Both Engineering Student And His Examiner Failed Each Other In Viva!
Another Immaterial Engineering College of India (AIECI) Campus News:
Debashish Bhattacharya, a first-year student of Electrical Engineering, scored zero on his viva-voice exam for Electrical Technology. It was a shock for some and a pleasant surprise for many – as Deb is considered to be an arrogant ‘high-fly’ knowledgeable student of his class. Our campus correspondent reports that Deb’s mastery is limited to the English Language; he had no idea of the subject being tested.
Debashish did manifest some redeeming qualities though. Though he had no idea of what the examiner was talking about, he did manage to run him down by repeatedly interrupting him to point out his grammatical mistakes. Deb refused to answer any question asked by the examiner until it was in correct English. By the time, the examiner was done with him, he had hardly any energy left to ask too many questions to other students. Hence, two of his other classmates who were giving their viva with him, hardly get a chance to say anything at all.
After the exam, Deb declared that the examiner Fastamma Subramaniam deserved zero marks himself for his language skills.
“I have grown up reading authors like William Shakespeare, Jane Austen, William Faulkner, George Orwell, Jonathan Swift, Joge Luis Borges and Roald Dahl. I just cannot read books prescribed in our curriculum. Written by Indian authors, they seem to be penned by Chetan Bhagat, Durjoy Datta and such troupe of wanna-bes. Such distaste!” Deb told our reporter.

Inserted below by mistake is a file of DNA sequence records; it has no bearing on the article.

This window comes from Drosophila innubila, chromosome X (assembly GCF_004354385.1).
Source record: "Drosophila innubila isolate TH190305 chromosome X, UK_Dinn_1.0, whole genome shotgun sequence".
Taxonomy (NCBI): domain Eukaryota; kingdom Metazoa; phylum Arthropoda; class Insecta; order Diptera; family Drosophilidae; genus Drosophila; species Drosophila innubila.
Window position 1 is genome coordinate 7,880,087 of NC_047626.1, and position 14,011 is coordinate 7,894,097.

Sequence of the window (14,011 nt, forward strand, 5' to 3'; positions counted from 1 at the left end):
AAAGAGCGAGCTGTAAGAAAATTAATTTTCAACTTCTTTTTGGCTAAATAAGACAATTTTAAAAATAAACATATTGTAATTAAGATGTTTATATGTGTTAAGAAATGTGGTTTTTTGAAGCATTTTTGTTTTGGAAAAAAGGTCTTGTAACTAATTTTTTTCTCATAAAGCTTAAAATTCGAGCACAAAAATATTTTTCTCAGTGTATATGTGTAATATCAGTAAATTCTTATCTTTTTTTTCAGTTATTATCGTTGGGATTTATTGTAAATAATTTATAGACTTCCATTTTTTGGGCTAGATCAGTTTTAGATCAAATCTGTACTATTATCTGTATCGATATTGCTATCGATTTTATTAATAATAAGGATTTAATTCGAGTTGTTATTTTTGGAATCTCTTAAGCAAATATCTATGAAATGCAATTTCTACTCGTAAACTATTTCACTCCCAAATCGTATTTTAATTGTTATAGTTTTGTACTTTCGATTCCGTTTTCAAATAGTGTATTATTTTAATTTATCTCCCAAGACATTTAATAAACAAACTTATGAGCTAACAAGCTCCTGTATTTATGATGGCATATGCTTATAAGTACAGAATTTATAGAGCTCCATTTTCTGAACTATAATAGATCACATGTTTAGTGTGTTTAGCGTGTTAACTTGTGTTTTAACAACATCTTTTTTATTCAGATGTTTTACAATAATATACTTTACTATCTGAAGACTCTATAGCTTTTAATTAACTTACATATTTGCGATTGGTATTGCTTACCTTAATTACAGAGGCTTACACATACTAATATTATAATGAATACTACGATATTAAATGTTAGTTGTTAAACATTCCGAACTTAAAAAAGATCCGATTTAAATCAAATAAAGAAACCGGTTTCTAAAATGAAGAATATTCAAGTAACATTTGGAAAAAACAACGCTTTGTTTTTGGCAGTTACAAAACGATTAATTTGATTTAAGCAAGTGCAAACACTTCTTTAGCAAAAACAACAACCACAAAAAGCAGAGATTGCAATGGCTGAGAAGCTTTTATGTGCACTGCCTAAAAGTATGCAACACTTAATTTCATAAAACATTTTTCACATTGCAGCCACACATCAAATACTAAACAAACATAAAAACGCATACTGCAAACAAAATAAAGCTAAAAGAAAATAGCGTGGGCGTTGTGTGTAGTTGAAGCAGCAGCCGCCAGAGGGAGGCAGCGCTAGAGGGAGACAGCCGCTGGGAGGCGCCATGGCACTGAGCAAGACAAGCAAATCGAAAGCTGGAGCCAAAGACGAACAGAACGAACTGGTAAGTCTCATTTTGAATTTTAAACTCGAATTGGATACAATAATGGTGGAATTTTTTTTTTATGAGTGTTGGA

“I had to counter-attack because the examiner was asking questions that made no sense to me. I have read Milton but he was asking me about Millman’s theorem. I had no choice”, he added.
Debashish went on to list some of the errors the examiner made while asking questions. “He kept repeating starting his questions with ‘basically’. For example he asked, ‘Basically, I want to know how does induction motor works?’ Over-usage of such words seems odd. Besides, how can ‘does’ come with ‘works’? It has to be ‘does work’ right? I kept trying to explain it to him but he kept making repeating such mistakes all through the viva.”
Deb went on to say, “He had a weird accent too. He kept pronouncing theorem as ‘tiaram’ and circuit as ‘cirkoot’. How could he rape English in such a manner? Even a policeman from UP would have spoken in better English.”
Real Reason why Deb joined Engineering
According to his classmates, Debashish Bhattacharya hardly studies in class. He keeps reading books of different authors, improve upon their language and rate them for their writing skills. Deb accepts the charge. “I joined the engineering course because I wanted to become a writer. Engineering college is the best place to launch your career as a writer. Though an IIT would have been a much better launch pad for me.”
The case of Debashish gives us enough fodder to think about. If you are an engineering aspirant, you are preparing for the entrance exam to become an engineer or to become an author? Do think about it.